A HARLOW College journalism student has attended the annual NCTJ Student Council which was held at the BBC’s offices at MediaCity in Salford.
Andrew Impey, who is studying for the NCTJ Diploma, made the journey north to represent the college at the event, which aims to give students the opportunity to provide feedback to the NCTJ and ask questions about the course.
The day began with a Q & A session where the students present were free to ask questions of NCTJ chief executive Joanne Butcher, principal examiner Amanda Ball, head of quality and assessment Rachel Manby, and accreditation manager Emma Robinson.
Following this the students were divided into groups and asked to discuss the pros and cons of studying an NCTJ accredited course, before one member from each group fed back to the entire council.
After lunch, the council heard from Tamara Siddiqui, senior reporter at The News in Portsmouth, about her experiences studying for the diploma and subsequent National Qualification in Journalism.
The Diploma in Journalism awards were then presented by former Sky Sports News presenter Charlie Webster. Before announcing the winners, Ms Webster addressed the council and explained why she became a journalist.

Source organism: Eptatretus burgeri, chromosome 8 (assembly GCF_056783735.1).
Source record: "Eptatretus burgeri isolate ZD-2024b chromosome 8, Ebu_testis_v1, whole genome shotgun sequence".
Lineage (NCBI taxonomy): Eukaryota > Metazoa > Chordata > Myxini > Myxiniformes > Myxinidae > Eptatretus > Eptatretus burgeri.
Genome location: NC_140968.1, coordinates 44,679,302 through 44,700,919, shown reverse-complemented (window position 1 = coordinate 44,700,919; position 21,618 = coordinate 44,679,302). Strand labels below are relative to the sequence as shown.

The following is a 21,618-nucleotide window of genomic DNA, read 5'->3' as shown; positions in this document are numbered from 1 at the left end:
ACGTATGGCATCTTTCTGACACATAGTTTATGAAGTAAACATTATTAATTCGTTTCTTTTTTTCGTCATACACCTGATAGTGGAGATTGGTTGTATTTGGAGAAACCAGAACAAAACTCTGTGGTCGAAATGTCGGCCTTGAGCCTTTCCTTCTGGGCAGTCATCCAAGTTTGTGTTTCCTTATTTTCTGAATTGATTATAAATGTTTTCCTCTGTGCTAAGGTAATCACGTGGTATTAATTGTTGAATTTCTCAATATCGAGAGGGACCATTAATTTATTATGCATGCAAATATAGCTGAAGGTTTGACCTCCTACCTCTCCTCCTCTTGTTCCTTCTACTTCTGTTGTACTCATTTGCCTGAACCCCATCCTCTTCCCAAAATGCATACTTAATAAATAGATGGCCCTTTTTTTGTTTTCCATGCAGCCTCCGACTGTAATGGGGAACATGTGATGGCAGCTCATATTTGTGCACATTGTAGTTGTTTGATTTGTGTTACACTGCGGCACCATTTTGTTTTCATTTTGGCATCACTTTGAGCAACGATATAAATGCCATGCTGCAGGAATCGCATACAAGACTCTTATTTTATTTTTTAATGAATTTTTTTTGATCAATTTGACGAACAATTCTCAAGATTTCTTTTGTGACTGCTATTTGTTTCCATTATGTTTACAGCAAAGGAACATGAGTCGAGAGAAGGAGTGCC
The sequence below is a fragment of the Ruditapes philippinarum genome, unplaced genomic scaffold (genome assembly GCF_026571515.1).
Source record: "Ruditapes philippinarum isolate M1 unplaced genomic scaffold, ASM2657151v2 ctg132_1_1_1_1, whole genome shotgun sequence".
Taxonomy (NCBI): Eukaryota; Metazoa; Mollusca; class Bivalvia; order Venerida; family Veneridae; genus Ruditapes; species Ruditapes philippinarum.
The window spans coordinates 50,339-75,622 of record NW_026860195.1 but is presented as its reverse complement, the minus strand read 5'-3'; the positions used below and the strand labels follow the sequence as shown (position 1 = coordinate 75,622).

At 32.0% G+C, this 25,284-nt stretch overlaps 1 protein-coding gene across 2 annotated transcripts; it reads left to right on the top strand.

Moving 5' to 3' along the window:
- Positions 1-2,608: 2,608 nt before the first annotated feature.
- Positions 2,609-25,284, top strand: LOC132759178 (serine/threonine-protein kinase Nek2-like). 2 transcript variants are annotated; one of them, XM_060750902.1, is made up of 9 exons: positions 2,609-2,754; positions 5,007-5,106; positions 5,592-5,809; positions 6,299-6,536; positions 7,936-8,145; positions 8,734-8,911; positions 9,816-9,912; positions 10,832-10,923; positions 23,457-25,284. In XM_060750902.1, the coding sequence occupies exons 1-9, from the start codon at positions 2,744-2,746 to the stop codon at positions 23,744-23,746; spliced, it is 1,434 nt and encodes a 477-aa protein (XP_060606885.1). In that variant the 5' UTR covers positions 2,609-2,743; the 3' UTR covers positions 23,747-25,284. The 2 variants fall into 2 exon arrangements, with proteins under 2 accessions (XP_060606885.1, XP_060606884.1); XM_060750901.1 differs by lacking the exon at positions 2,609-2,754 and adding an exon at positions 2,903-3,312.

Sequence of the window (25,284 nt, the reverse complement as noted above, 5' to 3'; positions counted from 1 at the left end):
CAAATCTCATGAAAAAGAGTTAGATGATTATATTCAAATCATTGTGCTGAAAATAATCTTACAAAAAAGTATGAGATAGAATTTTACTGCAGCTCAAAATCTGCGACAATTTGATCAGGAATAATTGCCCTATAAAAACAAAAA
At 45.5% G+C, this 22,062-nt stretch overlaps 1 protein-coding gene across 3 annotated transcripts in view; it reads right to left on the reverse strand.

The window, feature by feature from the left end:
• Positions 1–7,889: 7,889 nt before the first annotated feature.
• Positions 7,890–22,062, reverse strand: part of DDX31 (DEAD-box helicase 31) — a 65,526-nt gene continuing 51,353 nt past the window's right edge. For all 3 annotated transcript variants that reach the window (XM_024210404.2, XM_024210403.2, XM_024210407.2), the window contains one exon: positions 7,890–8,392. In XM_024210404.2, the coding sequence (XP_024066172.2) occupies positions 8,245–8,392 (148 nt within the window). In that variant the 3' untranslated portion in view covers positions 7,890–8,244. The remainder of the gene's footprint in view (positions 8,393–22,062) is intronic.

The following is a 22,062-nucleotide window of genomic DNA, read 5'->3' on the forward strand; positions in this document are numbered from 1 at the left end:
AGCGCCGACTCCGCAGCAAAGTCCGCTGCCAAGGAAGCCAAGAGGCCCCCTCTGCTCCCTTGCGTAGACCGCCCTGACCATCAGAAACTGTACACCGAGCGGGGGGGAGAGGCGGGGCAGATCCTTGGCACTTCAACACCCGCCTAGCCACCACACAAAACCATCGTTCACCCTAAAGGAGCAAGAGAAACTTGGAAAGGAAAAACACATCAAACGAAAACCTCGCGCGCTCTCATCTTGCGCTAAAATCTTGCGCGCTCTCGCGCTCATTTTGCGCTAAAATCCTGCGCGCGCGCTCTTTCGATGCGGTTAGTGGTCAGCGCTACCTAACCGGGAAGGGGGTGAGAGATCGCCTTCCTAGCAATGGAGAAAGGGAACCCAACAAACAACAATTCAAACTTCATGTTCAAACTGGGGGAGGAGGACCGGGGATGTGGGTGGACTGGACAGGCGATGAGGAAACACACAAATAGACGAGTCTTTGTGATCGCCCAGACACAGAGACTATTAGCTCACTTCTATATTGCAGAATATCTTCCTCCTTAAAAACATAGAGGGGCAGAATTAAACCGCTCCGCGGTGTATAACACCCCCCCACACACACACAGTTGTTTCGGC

She said: “For me, journalism is about affecting people’s lives. That’s exactly what I want to do. It’s about that passion and purpose, find out what you are passionate about and keep your individualism.”
Finally, the students had the chance to put their questions to a panel made up of Chas Watkin, executive editor at BBC Radio 4; David Higgerson, chief audience officer at Reach plc; Gillian Parkinson, editor of the Lancashire Post and Blackpool Gazette; Nazia Parveen, North of England correspondent for Guardian News and Media; and Lucy West, head of News for Granada Reports, ITV News.
Mr Higgerson explained how the industry has changed since he started his career.
He said: “When I first worked on a daily we did things because we always did them that way, and didn’t think about the impact on the individual. Now, we do.
“We think more about the individuals and the subject of the stories.”